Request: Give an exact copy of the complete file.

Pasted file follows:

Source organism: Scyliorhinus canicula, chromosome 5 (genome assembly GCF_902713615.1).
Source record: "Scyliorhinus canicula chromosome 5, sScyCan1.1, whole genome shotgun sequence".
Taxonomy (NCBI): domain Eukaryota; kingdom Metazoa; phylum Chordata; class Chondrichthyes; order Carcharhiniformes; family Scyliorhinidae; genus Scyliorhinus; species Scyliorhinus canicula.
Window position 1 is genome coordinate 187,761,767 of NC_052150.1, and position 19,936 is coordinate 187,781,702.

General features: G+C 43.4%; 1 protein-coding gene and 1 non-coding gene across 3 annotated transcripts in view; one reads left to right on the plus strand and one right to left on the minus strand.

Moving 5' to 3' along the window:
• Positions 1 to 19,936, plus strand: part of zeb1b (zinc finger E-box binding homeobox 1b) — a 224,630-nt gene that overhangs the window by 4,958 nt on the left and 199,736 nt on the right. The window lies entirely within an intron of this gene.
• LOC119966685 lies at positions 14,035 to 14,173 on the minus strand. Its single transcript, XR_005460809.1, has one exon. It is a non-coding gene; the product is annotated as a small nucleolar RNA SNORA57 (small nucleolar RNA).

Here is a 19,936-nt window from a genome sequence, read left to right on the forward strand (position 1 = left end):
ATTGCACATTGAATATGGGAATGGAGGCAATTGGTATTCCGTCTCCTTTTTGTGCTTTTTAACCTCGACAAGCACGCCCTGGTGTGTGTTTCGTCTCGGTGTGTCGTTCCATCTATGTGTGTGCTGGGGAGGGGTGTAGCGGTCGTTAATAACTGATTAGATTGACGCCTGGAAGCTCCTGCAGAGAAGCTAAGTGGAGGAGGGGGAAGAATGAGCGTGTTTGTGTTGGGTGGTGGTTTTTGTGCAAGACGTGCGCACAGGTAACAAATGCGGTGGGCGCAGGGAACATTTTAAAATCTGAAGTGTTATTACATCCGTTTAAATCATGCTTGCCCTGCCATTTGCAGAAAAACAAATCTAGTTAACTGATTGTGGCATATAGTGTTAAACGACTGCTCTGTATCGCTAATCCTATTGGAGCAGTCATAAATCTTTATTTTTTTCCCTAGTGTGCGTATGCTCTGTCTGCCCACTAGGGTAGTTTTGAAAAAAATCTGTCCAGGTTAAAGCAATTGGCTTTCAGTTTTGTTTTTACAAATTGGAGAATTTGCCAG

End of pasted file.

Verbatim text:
Source organism: Scyliorhinus canicula, chromosome 5 (genome assembly GCF_902713615.1).
Source record: "Scyliorhinus canicula chromosome 5, sScyCan1.1, whole genome shotgun sequence".
Taxonomy (NCBI): domain Eukaryota; kingdom Metazoa; phylum Chordata; class Chondrichthyes; order Carcharhiniformes; family Scyliorhinidae; genus Scyliorhinus; species Scyliorhinus canicula.
Window position 1 is genome coordinate 187,761,767 of NC_052150.1, and position 19,936 is coordinate 187,781,702.

General features: G+C 43.4%; 1 protein-coding gene and 1 non-coding gene across 3 annotated transcripts in view; one reads left to right on the plus strand and one right to left on the minus strand.

Moving 5' to 3' along the window:
• Positions 1 to 19,936, plus strand: part of zeb1b (zinc finger E-box binding homeobox 1b) — a 224,630-nt gene that overhangs the window by 4,958 nt on the left and 199,736 nt on the right. The window lies entirely within an intron of this gene.
• LOC119966685 lies at positions 14,035 to 14,173 on the minus strand. Its single transcript, XR_005460809.1, has one exon. It is a non-coding gene; the product is annotated as a small nucleolar RNA SNORA57 (small nucleolar RNA).

Here is a 19,936-nt window from a genome sequence, read left to right on the forward strand (position 1 = left end):
ATTGCACATTGAATATGGGAATGGAGGCAATTGGTATTCCGTCTCCTTTTTGTGCTTTTTAACCTCGACAAGCACGCCCTGGTGTGTGTTTCGTCTCGGTGTGTCGTTCCATCTATGTGTGTGCTGGGGAGGGGTGTAGCGGTCGTTAATAACTGATTAGATTGACGCCTGGAAGCTCCTGCAGAGAAGCTAAGTGGAGGAGGGGGAAGAATGAGCGTGTTTGTGTTGGGTGGTGGTTTTTGTGCAAGACGTGCGCACAGGTAACAAATGCGGTGGGCGCAGGGAACATTTTAAAATCTGAAGTGTTATTACATCCGTTTAAATCATGCTTGCCCTGCCATTTGCAGAAAAACAAATCTAGTTAACTGATTGTGGCATATAGTGTTAAACGACTGCTCTGTATCGCTAATCCTATTGGAGCAGTCATAAATCTTTATTTTTTTCCCTAGTGTGCGTATGCTCTGTCTGCCCACTAGGGTAGTTTTGAAAAAAATCTGTCCAGGTTAAAGCAATTGGCTTTCAGTTTTGTTTTTACAAATTGGAGAATTTGCCAG